Step 3 (optional, but recommended!).
Start a new folder called ‘Downloaded today’ and save all the photos from your phone that you want to backup (e.g. sort by date and copy only photos from this month, or this year… whatever period you’d like to bring across to Dropbox). I’m a purist, so I download every single photo from my phone here.
🤷🏽 Note: It doesn’t really matter where this ‘Downloaded today’ folder is put, because it’s only temporary — you’re going to delete it at the end. I use the Desktop or Downloads folder.
✅ Also… you could turn on automatic camera uploads for Dropbox and use that folder instead, since the photos would already be saved there, but I prefer knowing which ones I’ve definitely “processed”.
Step 4 (optional).
Once downloaded, I start in list view and sort by ‘Type’ so I can see all the ‘AAE sidecar’ files together and delete them! These are ‘edit info’ files, not real images, but you should keep them if you’re worried about losing any edits made while the photo was on your iPhone.
Open a Finder window to where you want to store the photos on Dropbox. This part is up to you, but I like using ‘Photos > iPhone’ and then subfolders for my image categories.
‘_TO ACTION’ is my folder for things to follow up, like when I’ve snapped a photo of something in a magazine while at the hairdresser, or a photo of someone’s business card whose details I need to transfer into my contact list.
💡 Pro tip: Using an underscore at the start of the folder name will make sure it appears at the top of the list when sorting alphabetically.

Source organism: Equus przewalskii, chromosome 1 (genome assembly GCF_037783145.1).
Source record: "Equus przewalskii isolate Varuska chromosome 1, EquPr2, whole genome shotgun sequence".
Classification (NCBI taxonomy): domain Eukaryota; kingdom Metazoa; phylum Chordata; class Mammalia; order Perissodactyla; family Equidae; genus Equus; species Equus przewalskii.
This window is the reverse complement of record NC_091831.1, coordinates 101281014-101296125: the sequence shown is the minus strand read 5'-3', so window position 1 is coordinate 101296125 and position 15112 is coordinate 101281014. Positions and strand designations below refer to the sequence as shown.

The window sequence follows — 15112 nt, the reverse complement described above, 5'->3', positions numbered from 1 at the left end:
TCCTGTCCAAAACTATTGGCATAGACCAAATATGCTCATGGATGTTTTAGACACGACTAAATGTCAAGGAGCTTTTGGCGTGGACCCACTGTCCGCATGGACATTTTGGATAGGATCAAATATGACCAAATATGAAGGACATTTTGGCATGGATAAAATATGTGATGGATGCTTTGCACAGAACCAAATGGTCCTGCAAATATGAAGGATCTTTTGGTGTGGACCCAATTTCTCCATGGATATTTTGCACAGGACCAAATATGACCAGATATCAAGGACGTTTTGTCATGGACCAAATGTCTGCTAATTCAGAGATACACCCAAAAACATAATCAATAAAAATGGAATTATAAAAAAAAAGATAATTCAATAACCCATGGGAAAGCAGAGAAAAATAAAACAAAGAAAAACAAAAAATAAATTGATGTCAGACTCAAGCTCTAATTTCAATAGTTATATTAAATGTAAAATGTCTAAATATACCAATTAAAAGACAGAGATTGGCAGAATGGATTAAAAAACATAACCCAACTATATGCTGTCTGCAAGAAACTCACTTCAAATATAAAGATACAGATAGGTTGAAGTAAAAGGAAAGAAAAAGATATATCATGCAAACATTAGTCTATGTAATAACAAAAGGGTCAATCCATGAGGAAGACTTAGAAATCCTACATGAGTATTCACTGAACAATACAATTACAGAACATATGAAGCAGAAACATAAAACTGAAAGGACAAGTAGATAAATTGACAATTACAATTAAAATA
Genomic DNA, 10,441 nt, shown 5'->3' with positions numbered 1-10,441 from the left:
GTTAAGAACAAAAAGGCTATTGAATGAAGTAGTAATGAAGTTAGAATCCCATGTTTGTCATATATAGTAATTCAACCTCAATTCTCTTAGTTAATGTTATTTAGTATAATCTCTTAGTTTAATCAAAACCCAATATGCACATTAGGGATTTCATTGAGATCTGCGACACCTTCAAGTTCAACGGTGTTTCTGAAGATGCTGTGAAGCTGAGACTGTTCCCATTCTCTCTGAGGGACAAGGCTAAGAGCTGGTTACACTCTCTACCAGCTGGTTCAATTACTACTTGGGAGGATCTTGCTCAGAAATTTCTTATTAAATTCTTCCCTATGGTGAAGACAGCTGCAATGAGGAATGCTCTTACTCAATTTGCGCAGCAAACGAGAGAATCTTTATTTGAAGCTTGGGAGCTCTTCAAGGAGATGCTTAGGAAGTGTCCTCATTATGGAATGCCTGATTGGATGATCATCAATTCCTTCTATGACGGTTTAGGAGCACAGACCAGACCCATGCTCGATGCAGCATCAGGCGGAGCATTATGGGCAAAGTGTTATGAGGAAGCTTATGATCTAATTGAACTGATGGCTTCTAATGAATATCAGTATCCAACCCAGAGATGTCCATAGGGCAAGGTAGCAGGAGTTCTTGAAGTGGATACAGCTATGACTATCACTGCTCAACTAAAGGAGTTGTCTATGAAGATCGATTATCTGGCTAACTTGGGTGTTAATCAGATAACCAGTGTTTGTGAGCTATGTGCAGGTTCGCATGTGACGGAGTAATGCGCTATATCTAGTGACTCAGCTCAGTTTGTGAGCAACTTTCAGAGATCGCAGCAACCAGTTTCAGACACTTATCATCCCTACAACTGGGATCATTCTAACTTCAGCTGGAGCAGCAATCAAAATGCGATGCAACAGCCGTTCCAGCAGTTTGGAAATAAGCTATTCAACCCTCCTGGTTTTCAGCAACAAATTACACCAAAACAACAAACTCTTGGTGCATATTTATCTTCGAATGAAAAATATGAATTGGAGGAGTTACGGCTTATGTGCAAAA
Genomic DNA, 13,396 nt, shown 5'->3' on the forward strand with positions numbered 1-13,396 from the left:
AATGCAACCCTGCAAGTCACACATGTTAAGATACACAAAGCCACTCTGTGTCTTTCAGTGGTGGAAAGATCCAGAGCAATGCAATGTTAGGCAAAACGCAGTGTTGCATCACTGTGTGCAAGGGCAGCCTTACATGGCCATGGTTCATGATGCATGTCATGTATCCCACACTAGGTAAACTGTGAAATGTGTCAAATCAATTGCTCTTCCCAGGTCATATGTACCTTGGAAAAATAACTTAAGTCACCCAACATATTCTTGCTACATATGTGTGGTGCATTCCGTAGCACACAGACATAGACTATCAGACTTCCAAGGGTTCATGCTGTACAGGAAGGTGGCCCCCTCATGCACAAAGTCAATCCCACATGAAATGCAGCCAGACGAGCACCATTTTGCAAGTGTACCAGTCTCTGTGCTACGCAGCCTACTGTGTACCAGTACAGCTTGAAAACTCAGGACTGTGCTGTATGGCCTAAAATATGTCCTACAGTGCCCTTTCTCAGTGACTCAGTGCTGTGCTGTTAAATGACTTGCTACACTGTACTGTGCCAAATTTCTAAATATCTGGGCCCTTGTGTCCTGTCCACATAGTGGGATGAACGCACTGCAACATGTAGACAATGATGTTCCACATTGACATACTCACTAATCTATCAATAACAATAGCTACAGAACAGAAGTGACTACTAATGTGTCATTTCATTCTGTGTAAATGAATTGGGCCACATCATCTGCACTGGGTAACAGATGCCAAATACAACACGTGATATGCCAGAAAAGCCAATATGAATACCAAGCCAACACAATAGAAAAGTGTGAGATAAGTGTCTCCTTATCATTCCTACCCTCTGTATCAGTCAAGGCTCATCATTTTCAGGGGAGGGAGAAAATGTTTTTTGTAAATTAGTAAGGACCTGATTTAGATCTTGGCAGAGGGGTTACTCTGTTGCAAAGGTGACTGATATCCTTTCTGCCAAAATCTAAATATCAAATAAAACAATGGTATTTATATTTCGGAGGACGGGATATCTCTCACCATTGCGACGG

Sit the two Finder windows side by side, so you can see your ‘Downloaded today’ and category folders on half the screen each. Here I change to icon view for the images I’m about to sort.
💡 Pro tip: I use SizeUp to sit my finder windows neatly side by side.
Right click into the ‘Downloaded today’ folder, choose ‘Show view options’ then turn up the icon size, so you can see what’s what.
While you’re going through photos in the ‘Downloaded today’ list, hit spacebar when an image is selected to see it large (then spacebar again to reduce).
Hold the command key to click on multiple photos before moving them across.
You might like to create ‘subfolders’ for particular events when there are a large set of photos for them:
Once you’re happy that all the photos have been saved into their rightful home / relevant folder in Dropbox (and are backed up there, denoted by the green tick) — so the ‘Downloaded today’ folder should be empty — you can go back to Image Capture and delete those images off your phone.
Step 12 (optional).
On the Dropbox app on your phone, you can make certain folders available offline so you can see these anytime without using your mobile phone data.
And voila, iPhone (camera roll) zero! Replaced by backing them all up to Dropbox, and making available offline on an as-needed basis only.
One thing this photo processing technique has taught me is that every single photo you take becomes a promise to your future self to deal with it later (one way or another), and sometimes the answer may be not to take the photo in the first place.
Psst… if you use this referral link to sign up for Dropbox, you’ll get an extra 500 MB added to your 2 GB of free space.